by eldavojohn ( 898314 ) * <eldavojohnNO@SPAMgmail.com> on Wednesday May 30, 2012 @03:49PM (#40159263) Journal

    Children of parents with low social status are less able to resist the temptations of technological entertainment, a fact that impedes their education and adds to the obstacles such children face in obtaining financial comfort later in life.

    I didn't see anywhere in the article where they called that a fact. Conversely, the article seems to explain it to be a correlation and, if this concerned me, I would be more worried about the overall growing trend regardless of social status. From the article:

    A study published in 2010 by the Kaiser Family Foundation found that children and teenagers whose parents do not have a college degree spent 90 minutes more per day exposed to media than children from higher socioeconomic families. In 1999, the difference was just 16 minutes.

    The study found that children of parents who do not have a college degree spend 11.5 hours each day exposed to media from a variety of sources, including television, computer and other gadgets. That is an increase of 4 hours and 40 minutes per day since 1999.

    Children of more educated parents, generally understood as a proxy for higher socioeconomic status, also largely use their devices for entertainment. In families in which a parent has a college education or an advanced degree, Kaiser found, children use 10 hours of multimedia a day, a 3.5-hour jump since 1999. (Kaiser double counts time spent multitasking. If a child spends an hour simultaneously watching TV and surfing the Internet, the researchers counted two hours.)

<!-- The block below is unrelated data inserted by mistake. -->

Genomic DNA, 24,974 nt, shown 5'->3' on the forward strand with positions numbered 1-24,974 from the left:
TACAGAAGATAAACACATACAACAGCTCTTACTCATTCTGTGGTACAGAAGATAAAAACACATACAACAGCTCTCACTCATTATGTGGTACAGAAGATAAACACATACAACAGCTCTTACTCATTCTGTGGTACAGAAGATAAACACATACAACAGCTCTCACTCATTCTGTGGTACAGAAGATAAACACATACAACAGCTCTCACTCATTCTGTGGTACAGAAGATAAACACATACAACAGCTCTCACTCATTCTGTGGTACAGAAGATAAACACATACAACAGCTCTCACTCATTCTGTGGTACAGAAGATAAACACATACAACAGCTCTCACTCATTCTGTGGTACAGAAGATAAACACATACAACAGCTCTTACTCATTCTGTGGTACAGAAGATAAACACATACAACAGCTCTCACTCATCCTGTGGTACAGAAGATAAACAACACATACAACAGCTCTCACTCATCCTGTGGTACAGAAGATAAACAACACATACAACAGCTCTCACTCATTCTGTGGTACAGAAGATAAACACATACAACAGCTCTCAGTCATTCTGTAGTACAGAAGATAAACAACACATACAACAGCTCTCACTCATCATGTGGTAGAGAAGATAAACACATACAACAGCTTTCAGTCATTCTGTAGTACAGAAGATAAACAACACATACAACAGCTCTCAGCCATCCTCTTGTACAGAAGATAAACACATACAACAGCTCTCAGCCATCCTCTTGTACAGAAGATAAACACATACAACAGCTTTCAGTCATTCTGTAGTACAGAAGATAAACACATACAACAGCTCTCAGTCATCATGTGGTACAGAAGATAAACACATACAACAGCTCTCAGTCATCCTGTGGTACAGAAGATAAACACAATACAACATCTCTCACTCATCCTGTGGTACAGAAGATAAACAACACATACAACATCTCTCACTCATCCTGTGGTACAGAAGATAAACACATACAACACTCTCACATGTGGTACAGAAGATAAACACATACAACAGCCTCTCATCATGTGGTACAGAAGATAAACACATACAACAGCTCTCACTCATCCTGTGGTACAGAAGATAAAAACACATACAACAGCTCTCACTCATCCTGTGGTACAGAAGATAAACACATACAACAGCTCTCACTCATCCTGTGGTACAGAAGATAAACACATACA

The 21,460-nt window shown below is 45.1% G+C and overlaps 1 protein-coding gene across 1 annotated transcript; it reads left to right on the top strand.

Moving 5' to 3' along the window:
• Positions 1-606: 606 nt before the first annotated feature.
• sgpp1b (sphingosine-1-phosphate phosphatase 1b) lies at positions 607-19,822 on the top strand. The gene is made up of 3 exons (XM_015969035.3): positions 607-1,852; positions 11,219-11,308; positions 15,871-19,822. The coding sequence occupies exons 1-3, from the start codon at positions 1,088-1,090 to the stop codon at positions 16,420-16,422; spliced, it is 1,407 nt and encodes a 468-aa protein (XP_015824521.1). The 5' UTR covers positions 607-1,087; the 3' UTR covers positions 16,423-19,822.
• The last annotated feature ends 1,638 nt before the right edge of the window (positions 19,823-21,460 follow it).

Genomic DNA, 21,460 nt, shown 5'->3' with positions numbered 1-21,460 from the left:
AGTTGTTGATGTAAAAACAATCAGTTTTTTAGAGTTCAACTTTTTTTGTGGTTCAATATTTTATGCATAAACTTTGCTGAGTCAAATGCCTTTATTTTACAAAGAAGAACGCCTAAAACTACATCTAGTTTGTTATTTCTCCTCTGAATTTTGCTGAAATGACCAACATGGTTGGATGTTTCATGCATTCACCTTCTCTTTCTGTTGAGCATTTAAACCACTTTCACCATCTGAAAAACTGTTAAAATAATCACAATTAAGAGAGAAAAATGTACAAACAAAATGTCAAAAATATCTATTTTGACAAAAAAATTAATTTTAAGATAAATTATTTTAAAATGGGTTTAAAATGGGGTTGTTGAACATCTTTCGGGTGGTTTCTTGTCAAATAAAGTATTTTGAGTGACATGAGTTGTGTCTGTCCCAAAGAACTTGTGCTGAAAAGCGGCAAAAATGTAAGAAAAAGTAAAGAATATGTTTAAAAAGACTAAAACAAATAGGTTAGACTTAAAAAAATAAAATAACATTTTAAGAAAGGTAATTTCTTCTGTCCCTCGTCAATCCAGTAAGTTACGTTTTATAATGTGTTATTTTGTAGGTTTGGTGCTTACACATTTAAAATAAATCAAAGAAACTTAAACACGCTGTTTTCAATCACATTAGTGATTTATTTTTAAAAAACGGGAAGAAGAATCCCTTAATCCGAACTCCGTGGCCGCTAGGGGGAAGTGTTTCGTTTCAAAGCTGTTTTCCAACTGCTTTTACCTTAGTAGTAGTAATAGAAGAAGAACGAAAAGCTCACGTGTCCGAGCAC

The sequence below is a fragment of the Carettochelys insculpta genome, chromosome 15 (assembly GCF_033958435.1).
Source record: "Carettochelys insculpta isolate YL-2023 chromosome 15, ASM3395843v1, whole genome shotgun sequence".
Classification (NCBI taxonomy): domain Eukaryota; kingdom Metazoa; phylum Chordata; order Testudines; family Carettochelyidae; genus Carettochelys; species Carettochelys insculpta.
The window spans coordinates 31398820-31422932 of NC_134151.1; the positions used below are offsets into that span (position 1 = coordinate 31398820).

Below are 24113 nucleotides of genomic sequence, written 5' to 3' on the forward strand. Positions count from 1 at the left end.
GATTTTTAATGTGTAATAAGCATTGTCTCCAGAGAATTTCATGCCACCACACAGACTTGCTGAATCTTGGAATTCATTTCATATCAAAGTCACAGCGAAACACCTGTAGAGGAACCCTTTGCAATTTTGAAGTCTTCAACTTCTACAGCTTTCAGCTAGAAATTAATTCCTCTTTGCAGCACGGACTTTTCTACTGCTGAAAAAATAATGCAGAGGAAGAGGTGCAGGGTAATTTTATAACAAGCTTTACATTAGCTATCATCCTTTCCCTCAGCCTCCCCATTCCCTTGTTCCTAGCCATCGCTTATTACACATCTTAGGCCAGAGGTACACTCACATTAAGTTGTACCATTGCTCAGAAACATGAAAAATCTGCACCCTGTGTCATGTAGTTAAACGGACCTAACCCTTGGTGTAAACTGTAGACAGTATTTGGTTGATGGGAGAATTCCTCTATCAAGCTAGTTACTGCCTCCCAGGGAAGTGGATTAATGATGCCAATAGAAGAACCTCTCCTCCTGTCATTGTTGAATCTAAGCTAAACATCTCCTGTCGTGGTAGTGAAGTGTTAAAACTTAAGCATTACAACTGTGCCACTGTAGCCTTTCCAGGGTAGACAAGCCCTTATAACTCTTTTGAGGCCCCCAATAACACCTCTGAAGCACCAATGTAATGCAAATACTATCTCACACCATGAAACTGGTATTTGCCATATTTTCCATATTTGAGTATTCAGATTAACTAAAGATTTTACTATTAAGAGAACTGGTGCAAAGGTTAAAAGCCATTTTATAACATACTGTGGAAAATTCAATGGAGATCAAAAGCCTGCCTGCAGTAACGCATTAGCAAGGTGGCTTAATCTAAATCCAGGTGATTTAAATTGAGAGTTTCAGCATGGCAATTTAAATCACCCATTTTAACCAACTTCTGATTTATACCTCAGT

Perhaps people of a lower social status feel the need to escape more so than people who have an easier life? If you live in a crappy environment, are you surprised that you want to spend 10 hours a day pretending you're a valiant knight in Skyrim or being swept up in "Adventure Time" where anything can happen?

    As explained in the article, poor parents and their children often waste both their time and money on heavily marketed entertainment systems.

    The funny thing is that if you look it as dollar spent per hour enjoyed, it's not a waste of money. It's actually much more affordable than taking your kid on a field trip or sailing or even to the movies. Hell, football pads and gear probably cost more than a Wii with games. I agree that the kids should spend more time visiting the library but as someone who grew up underneath the poverty line, I feel like this interpretation of this study was pretty shallow. I mean, if you're concerned about poor people spending money on video games, why aren't you demanding we outlaw the lottery and gambling? Numbers-wise it's not rich people who enjoy those stupid, expensive habits.

    • The funny thing is that if you look it as dollar spent per hour enjoyed, it's not a waste of money.

      That's really hard to evaluate. $60 for that AAA game which gets a total of 5-10 hours of play is far more expensive than the $7-15 admission for an afternoon at a museum, or $120 for an annual pass to the zoo.

    • by sjames ( 1099 ) on Wednesday May 30, 2012 @04:16PM (#40159699) Homepage Journal